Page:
“Although most of us conduct our lives as omnivores, in that we eat flesh as well as vegetables and fruits, human beings have characteristics of herbivores, not carnivores.”
William C Roberts, M.D.
Cardiologists, with over 1500 publications in the peer reviewed medical journal. There are two components to this question; behavioural and biological.
If we take a moment to look into the animal kingdom, we can compare the physiological comparison. The human body is more closely related to primates (monkeys, chimpanzees, gorillas) than to any other animal on the planet. There is an estimated 99.4 per cent shared DNA between humans and primates.
Look at your hands, don’t they look similar to that of a gorilla, rather than that of a tiger with claws. The claws of the carnivore are used to rip apart the flesh of their pray.
Our teeth are flat like those of a gorilla, whereas the carnivore teeth are very sharp and have a distinctive K9 for chewing into animal flesh.
The herbivores teeth are flat, for grinding. Without these sharp claws and teeth, it would be impossible for the carnivore to hunt and feast on their prey.
Then there’s the digestive tract. The carnivores digestive tract is only 3 times it’s body length, whereas the herbivores in a whopping 12 times it’s body length.
The carnivore’s stomach also contains more acid than the stomach of the herbivore so that it can breakdown the flesh eaten.
The human liver has a low tolerance for uric acid; a byproduct of animal protein. The liver of the carnivorous tiger however, contains uricase, which is an enzyme used to break down uric acid.
This enzyme gives the tiger’s liver around 15 times the capability to break down animal protein that the human liver can.
Carnivores have a very high level concentration of acid in their stomach juices which helps to efficiently break down high concentration of protein, whereas humans stomach acid is much less concentrated.
Further to this, the human digestive tract is very long, around 9 metres long (approx 12 times the length of our torsos), whereas the digestive tract of carnivores is around 3 times the length of it’ torso; designed to quickly rid the acidic waste of animal protein.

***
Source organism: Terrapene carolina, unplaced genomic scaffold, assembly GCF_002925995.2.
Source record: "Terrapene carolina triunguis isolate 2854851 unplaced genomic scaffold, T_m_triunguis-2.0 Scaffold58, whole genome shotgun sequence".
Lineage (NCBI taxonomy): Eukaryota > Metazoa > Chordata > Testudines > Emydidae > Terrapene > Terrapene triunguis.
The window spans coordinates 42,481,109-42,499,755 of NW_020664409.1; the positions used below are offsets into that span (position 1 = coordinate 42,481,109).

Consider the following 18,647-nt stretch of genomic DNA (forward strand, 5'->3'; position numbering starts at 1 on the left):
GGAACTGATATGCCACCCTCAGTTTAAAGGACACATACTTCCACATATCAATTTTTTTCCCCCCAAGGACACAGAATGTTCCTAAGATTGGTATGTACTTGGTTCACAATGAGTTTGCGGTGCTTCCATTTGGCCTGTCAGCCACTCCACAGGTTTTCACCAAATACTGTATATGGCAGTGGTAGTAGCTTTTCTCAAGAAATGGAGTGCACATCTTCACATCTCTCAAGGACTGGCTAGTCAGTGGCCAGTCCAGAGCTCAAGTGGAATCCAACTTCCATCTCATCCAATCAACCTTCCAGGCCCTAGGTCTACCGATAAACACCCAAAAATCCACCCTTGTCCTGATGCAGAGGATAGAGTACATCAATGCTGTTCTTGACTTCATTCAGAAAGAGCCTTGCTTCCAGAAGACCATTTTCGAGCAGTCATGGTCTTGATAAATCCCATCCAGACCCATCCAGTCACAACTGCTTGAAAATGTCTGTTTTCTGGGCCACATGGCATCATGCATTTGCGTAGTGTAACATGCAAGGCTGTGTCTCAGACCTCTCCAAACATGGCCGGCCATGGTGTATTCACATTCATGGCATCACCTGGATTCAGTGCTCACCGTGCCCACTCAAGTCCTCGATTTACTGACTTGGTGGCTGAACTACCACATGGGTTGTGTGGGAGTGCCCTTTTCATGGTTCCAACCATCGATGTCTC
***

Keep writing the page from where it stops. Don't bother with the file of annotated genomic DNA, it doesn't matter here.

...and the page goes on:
The long intestinal tract of humans is just not designed to process large amounts of animal protein. Due to the length of the human intestines, the animal protein consumed cannot be processed quick enough through the digestive tract, that it can begin to rot. This can produce unhealthy bacteria growth and toxicity in the body.
The biggest strongest animal on the planet are herbivores. Apes, rhinoceros, hippopotamus and elephants.
There is a condition called Atherosclerosis. It is a condition that causes plaques of cholesterol to coat our vessels and can occlude blood flow causing heart attacks and strokes. “Atherosclerosis affects only herbivores. Dogs, cats, tiers and lions can be saturated with fat and cholesterol and atherosclerosis do not develop.” William C Roberts, M.D.
Carnivores and omnivores can eat all the animal products they like and will never develop atherosclerosis. Cholesterol in our diet is only present in animal products and humans do not need this.
From birth, most humans were raised as omnivores. From the first few years of birth, we are fed animal products in the form of baby food from a jar, so it is no wonder that us humans have grown up believing that consuming animal products is a normal an essential component of human life.
Looking at the physical make up of the jaw of the carnivore VS the herbivore, we can see that humans are more closely related to plant-based animals, therefore, humans are designed to be plant-based to avoid illness and to thrive.